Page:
Before discovering the crashing ability, I was quite pleased with the mesh warp feature. After Effects also has a particle system but this needs in depth study to find out how to use it, so when attempting to create a fog effect I found that the use of photos of cottonwool balls artfully teased apart and arranged on matt black board, imported into After Effects, then manipulated with the mesh warp tool - worked fairly well. I would have preferred a more responsive and random effect but for what it was, it was fun to do.

It is also possible to add lights and different cameras to After Effects, and the space can be treated as a 3D space - but 3D with cardboard cut-outs in the form of 2D planes, a sort of 2D in 3D space. You can also still use the program for purely 2D effects, such as masking with colours and shapes that can be distorted over time and synced with sound. But sound is hard to sync in After Effects as you cannot scrub back and forth in the timeline and hear the sound so as to thus match it to the video. For that I usually switch to Premiere Pro...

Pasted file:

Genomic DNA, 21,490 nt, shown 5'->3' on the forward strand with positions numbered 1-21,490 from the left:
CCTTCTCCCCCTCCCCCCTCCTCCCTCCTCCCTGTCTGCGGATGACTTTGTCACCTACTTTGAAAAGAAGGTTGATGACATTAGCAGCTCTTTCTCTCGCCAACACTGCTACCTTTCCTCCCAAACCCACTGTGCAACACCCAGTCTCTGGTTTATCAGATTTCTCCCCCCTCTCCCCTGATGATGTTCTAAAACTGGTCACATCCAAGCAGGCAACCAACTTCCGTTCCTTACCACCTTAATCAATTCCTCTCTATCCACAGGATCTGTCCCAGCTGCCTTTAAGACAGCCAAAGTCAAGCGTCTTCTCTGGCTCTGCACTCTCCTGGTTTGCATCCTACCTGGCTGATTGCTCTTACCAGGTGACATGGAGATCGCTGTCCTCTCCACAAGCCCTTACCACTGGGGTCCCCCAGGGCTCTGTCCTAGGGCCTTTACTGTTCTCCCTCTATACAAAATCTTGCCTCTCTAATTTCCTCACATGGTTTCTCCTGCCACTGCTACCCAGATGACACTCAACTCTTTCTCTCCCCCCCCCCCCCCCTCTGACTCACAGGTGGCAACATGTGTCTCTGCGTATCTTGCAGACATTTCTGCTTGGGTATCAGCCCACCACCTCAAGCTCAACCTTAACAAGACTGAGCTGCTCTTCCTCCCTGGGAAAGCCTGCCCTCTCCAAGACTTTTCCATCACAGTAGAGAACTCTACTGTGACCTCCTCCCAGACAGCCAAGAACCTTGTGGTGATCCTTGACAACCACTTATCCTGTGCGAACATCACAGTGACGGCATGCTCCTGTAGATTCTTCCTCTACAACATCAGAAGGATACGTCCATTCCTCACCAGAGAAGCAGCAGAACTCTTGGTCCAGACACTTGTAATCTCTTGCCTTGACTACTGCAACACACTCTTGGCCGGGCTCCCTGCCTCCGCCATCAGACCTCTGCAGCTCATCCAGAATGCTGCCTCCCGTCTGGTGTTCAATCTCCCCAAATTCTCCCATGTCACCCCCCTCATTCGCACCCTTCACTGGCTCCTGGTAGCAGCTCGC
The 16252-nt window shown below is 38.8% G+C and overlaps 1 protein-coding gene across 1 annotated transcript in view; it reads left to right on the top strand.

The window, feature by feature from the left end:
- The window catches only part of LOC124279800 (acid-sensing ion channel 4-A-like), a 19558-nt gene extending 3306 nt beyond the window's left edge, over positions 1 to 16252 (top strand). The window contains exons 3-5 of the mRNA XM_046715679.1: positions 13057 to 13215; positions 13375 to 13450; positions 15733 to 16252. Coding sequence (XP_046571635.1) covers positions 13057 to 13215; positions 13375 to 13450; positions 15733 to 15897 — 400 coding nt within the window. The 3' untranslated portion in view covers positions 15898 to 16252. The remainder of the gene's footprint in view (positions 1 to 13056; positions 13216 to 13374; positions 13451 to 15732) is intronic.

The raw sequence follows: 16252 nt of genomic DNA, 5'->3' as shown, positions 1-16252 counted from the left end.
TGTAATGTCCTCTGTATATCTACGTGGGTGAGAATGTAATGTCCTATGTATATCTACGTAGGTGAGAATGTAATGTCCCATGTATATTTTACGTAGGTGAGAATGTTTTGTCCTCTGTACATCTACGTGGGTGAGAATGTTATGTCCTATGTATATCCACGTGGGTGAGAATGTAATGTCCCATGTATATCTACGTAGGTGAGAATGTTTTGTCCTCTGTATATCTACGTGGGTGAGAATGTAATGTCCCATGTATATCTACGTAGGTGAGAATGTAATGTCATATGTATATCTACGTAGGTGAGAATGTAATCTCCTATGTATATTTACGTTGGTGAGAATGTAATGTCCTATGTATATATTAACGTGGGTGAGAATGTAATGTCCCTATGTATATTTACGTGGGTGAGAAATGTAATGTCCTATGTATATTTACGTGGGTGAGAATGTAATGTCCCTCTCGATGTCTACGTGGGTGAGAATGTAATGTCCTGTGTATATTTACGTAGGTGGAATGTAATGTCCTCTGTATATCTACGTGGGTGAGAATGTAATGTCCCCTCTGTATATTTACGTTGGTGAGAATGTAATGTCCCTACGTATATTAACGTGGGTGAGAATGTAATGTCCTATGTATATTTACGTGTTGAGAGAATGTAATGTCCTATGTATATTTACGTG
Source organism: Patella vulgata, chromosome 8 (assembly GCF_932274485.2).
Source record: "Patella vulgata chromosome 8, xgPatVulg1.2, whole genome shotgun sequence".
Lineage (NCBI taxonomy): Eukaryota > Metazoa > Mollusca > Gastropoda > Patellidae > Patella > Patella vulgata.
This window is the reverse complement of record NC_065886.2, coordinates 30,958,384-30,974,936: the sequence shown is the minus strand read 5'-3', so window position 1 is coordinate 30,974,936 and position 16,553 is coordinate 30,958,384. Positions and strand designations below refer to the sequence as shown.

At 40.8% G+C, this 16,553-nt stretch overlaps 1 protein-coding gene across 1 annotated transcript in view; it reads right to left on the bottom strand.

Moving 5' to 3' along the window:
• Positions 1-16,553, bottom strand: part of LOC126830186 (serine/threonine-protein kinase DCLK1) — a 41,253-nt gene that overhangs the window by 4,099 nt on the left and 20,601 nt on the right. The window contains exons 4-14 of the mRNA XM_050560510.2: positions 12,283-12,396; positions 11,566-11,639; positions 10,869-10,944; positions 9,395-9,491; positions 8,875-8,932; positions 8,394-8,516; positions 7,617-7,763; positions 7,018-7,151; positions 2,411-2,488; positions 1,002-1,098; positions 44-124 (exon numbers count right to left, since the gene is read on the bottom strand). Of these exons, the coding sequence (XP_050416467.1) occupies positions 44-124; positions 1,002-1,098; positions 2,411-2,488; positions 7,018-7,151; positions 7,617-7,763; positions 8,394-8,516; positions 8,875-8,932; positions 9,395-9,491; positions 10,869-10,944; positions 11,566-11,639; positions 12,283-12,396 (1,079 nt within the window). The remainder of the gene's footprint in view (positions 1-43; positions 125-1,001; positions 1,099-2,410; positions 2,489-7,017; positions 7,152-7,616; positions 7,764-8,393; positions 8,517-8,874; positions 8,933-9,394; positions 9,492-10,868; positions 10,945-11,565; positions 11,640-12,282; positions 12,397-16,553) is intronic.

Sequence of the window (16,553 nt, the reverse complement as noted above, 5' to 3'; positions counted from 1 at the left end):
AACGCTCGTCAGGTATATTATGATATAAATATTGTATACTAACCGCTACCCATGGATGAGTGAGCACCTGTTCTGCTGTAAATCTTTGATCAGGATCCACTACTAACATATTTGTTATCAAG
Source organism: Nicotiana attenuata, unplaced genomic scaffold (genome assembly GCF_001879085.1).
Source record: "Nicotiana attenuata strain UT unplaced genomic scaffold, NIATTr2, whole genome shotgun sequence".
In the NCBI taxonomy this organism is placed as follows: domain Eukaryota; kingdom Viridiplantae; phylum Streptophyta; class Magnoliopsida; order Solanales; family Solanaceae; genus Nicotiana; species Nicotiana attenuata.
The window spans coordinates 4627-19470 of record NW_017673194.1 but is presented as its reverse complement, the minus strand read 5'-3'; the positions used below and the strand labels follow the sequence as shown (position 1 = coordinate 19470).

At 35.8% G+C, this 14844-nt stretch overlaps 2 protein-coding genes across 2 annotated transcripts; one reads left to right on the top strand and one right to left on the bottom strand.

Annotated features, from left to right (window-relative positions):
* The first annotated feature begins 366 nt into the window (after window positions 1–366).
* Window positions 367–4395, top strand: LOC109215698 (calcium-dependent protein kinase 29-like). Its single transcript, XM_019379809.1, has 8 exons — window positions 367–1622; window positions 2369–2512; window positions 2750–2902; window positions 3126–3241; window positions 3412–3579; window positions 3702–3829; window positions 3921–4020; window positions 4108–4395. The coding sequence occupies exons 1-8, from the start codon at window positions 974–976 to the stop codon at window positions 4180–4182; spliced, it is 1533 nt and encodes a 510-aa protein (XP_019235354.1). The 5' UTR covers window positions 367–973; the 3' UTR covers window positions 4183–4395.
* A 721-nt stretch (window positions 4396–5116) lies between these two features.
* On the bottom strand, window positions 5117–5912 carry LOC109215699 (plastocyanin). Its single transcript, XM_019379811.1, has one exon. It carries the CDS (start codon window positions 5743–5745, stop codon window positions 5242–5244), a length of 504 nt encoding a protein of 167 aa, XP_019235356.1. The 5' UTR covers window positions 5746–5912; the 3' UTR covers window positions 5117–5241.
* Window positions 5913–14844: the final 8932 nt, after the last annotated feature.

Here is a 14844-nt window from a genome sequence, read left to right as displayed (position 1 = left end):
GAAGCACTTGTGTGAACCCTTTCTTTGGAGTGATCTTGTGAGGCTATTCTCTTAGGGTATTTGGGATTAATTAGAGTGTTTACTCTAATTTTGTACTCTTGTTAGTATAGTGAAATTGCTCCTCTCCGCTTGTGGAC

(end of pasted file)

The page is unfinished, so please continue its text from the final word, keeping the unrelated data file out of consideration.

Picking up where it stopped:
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Adobe Premiere Pro - CS4

Adobe Premiere Pro is easy to use if you stick to standard sequence settings - however I recently had a project requiring non standard pixel widths, and Premiere consistently persisted in squishing the image. There must
be a way around this but I have not found it yet.